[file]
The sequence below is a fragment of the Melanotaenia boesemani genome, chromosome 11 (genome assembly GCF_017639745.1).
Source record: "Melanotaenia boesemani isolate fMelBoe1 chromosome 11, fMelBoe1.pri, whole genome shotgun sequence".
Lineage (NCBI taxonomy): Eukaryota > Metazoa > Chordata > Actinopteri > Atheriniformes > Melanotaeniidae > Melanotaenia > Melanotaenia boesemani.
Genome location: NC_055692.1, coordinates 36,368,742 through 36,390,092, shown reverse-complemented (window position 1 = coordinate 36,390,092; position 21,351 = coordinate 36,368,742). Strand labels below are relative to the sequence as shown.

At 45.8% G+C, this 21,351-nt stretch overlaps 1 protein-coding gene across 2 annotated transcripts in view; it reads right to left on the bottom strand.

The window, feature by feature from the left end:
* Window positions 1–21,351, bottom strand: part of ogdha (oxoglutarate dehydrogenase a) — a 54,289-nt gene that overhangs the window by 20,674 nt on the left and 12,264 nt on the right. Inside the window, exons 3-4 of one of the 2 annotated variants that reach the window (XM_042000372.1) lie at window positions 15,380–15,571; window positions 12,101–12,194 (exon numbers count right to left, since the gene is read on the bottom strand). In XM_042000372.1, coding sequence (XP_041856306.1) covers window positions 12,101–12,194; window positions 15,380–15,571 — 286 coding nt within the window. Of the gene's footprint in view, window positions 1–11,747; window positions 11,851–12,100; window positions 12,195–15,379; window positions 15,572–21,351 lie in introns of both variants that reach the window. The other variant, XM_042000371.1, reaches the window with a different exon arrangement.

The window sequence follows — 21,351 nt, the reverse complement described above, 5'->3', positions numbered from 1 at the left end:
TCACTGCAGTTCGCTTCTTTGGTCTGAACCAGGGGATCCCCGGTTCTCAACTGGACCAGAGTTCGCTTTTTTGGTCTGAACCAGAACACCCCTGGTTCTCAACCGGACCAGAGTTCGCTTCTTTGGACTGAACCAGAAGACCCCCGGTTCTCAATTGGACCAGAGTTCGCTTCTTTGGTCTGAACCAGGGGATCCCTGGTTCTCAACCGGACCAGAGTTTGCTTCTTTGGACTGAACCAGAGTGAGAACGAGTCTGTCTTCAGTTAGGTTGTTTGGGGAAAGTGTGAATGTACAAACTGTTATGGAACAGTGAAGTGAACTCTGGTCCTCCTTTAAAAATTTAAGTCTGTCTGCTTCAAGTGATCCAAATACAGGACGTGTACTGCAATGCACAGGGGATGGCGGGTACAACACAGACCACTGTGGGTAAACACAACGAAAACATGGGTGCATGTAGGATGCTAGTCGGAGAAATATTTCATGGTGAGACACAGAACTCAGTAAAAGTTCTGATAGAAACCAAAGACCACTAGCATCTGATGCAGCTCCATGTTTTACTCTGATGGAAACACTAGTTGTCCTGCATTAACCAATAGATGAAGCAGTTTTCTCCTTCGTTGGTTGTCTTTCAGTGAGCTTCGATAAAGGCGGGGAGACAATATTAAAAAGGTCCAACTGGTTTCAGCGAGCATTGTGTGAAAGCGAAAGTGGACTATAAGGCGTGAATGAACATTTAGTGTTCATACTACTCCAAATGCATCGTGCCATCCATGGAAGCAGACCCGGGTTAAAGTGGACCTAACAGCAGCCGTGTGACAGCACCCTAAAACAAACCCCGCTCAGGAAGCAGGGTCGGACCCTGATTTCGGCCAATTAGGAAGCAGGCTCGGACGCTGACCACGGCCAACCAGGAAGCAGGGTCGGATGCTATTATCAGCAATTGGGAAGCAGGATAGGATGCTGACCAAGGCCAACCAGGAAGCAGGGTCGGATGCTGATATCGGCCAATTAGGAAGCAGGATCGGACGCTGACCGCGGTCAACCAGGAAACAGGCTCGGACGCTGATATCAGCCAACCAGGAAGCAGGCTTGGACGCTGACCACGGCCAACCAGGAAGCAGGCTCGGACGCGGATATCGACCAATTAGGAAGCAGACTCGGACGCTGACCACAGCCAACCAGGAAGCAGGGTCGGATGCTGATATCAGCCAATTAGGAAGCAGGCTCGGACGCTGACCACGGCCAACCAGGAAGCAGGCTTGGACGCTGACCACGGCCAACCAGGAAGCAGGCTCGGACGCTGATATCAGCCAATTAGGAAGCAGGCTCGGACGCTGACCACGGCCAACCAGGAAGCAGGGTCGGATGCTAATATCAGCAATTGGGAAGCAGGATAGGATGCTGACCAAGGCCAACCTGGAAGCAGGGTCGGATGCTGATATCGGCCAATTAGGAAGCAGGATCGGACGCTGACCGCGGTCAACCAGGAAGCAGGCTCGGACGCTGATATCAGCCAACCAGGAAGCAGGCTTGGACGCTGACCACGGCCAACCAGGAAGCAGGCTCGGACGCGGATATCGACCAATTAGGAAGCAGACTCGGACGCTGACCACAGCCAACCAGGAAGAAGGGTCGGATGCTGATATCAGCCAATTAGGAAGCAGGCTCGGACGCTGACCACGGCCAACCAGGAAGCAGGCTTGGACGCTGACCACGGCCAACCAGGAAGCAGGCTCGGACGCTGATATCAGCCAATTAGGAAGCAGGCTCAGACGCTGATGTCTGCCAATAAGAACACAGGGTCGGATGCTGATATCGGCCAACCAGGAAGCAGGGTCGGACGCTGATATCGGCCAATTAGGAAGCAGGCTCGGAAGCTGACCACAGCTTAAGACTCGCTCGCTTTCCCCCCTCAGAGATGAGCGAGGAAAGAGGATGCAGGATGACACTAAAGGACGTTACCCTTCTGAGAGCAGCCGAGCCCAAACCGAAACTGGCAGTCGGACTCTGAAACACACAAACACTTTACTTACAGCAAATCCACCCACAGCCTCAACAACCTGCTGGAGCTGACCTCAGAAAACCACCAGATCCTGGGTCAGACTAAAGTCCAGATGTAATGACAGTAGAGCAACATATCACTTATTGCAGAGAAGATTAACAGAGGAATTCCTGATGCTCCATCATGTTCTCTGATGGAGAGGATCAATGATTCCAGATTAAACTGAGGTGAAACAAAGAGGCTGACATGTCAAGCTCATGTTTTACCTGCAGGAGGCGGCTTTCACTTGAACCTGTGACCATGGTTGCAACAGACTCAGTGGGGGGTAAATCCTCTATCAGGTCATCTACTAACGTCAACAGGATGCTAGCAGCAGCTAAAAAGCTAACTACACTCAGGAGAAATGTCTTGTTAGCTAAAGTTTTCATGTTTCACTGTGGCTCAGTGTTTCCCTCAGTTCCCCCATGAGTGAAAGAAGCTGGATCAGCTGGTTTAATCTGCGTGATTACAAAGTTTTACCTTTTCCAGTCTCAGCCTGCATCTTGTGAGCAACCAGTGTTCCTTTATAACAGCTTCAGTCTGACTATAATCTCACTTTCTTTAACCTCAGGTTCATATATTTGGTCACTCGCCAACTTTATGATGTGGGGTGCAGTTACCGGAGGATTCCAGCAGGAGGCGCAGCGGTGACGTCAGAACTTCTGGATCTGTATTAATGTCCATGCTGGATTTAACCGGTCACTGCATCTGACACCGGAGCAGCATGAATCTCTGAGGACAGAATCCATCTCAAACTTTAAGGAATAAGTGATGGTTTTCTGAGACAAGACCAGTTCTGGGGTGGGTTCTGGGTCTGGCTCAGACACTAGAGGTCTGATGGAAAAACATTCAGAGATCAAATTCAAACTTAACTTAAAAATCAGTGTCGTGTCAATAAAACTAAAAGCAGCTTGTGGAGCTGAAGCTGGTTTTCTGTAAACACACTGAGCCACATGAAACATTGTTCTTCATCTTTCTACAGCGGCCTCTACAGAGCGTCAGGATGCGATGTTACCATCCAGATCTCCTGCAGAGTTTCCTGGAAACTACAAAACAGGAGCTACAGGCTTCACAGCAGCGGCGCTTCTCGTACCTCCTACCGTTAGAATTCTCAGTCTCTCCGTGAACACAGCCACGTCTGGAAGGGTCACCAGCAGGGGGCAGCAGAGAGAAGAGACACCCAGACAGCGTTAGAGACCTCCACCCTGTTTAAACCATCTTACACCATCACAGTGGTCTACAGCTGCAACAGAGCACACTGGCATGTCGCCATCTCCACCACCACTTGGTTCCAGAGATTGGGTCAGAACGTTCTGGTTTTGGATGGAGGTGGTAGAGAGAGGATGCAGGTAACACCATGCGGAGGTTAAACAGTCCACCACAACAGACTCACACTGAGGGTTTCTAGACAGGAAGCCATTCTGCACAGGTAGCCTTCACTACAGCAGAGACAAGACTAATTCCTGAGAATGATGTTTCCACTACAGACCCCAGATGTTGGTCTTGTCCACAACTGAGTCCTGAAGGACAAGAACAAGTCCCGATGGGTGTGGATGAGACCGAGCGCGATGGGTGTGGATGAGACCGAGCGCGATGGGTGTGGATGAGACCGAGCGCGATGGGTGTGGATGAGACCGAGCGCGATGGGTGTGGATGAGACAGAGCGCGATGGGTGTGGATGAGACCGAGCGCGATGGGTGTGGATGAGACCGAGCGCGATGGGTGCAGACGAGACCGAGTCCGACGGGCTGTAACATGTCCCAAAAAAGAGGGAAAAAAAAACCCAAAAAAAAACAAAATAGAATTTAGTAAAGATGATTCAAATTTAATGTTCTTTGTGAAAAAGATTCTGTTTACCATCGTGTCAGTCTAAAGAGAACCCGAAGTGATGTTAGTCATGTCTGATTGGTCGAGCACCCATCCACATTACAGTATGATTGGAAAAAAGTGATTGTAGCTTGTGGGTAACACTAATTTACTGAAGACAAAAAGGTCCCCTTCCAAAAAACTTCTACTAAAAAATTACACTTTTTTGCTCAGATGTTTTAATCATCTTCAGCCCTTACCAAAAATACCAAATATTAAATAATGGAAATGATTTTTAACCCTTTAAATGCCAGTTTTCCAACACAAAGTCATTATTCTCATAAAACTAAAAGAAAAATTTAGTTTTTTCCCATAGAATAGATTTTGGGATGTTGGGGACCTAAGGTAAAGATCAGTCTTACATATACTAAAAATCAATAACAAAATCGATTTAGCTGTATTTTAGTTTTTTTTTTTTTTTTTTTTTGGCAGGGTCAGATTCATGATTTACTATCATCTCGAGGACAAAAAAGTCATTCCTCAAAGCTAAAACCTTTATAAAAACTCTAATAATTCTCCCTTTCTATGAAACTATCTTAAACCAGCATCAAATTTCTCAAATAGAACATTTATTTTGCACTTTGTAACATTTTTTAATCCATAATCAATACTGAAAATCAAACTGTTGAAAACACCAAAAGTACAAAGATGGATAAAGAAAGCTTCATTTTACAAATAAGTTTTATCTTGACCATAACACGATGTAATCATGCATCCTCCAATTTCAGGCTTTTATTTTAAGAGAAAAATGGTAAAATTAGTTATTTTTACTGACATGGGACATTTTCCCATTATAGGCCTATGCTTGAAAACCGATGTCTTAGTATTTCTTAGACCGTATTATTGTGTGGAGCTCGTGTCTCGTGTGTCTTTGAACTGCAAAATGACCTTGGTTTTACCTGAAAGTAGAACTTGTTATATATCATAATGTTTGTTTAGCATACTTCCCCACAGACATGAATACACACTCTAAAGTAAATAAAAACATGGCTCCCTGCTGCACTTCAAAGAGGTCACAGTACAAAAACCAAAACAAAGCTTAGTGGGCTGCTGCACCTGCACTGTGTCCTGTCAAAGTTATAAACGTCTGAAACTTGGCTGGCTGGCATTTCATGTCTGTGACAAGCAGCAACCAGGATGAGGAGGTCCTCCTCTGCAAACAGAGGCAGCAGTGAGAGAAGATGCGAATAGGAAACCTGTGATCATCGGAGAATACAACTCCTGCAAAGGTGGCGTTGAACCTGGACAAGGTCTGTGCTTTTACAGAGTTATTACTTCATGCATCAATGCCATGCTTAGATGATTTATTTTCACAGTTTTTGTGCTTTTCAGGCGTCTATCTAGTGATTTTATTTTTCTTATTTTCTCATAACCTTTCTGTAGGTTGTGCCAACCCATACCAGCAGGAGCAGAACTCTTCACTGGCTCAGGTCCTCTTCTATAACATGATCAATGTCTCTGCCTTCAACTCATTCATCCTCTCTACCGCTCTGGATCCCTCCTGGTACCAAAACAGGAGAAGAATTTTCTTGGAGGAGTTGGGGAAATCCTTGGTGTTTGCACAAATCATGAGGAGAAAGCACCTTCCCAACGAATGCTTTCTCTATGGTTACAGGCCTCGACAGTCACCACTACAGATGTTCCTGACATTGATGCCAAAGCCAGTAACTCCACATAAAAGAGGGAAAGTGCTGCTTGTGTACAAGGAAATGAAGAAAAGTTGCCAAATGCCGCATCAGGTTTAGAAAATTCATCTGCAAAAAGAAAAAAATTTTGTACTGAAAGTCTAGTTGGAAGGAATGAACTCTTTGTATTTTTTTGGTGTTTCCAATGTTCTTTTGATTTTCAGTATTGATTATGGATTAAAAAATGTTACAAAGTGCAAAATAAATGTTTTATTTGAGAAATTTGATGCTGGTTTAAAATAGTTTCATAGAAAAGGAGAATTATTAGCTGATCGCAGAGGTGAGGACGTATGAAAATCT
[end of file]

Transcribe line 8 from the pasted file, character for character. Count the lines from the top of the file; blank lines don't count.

The window sequence follows — 21,351 nt, the reverse complement described above, 5'->3', positions numbered from 1 at the left end: